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Background: Constipation is a prevalent gastrointestinal disorder. Patient dissatisfaction with prescribed medications is common, and there is need for alternative management strategies. Evidence shows that Bifidobacterium species may be beneficial in constipation. Aim: To investigate changes in physiological and clinical measures of gut function in patients with chronic constipation following the consumption of Bifidobacterium lactis NCC2818, compared to placebo. Methods: Participants were randomised to a 4-week supplementation with B. lactis NCC2818 (1.5 x 1010 CFU/d) or placebo. Gut transit time was measured using a radio-opaque marker, while symptoms and quality of life were assessed using validated questionnaires. Gut microbiota composition was assessed using quantitative polymerase chain reaction. Analysis of covariance was used for normally distributed variables, and Mann-Whitney test for non-normally distributed variables. Results: Seventy-five participants were randomised. There was no significant difference between the probiotic and placebo groups in gut transit time change from baseline to week 2 (−11.7 hours, SD 33.0 hours vs −12.9 hours, SD 33.6 hours; P = 0.863) or to week 4 (−20.4 hours, SD 32.5 h vs −8.7 hours, SD 33.8 hours; P = 0.103). There were also no improvements in stool output, symptoms, or quality of life. No differences were found in Bifidobacterium concentrations between the probiotic and placebo groups at week 4 (9.5 log10/g dry faeces, SD 0.3 vs 9.4 log10/g, SD 1.0; P = 0.509). Conclusions: Bifidobacterium lactis NCC2818 was not effective in the management of mild chronic constipation. This study highlights the importance of further studies and their publication to better understand the strain-specific effects of probiotics.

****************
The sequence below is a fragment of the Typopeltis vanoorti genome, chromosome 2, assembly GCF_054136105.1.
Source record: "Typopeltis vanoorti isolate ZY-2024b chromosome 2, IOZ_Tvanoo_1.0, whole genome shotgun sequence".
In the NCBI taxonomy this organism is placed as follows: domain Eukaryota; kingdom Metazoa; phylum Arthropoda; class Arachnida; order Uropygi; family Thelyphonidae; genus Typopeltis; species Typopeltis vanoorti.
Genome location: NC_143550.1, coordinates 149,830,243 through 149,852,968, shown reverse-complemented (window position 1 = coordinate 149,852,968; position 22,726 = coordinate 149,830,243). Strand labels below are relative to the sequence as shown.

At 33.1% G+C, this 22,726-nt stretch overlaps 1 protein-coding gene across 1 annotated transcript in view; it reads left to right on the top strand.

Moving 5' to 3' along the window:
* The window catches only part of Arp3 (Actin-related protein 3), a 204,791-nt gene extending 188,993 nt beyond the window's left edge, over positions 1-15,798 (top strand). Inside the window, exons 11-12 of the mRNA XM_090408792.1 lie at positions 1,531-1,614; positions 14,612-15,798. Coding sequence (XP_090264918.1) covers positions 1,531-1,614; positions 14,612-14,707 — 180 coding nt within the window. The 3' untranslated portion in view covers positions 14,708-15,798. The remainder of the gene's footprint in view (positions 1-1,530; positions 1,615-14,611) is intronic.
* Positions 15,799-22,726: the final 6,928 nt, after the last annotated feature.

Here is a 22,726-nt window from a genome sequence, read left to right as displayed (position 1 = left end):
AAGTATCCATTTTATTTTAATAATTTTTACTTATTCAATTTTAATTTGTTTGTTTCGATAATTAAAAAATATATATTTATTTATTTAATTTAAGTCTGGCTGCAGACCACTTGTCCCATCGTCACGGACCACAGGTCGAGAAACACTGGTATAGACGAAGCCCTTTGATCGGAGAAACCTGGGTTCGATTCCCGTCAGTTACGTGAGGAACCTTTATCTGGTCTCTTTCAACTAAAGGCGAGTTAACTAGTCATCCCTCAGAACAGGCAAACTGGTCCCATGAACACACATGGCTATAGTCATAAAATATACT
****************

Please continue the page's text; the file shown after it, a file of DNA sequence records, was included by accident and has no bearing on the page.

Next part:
Dimidi, E., Zdanaviciene, A., Christodoulides, S., Taheri, S., Louis, P., Duncan, P. I., … Mark Scott, S. (2019). Randomised clinical trial: Bifidobacterium lactis NCC2818 probiotic vs placebo, and impact on gut transit time, symptoms, and gut microbiology in chronic constipation. Alimentary Pharmacology and Therapeutics, 49(3), 251–264. https://doi.org/10.1111/apt.15073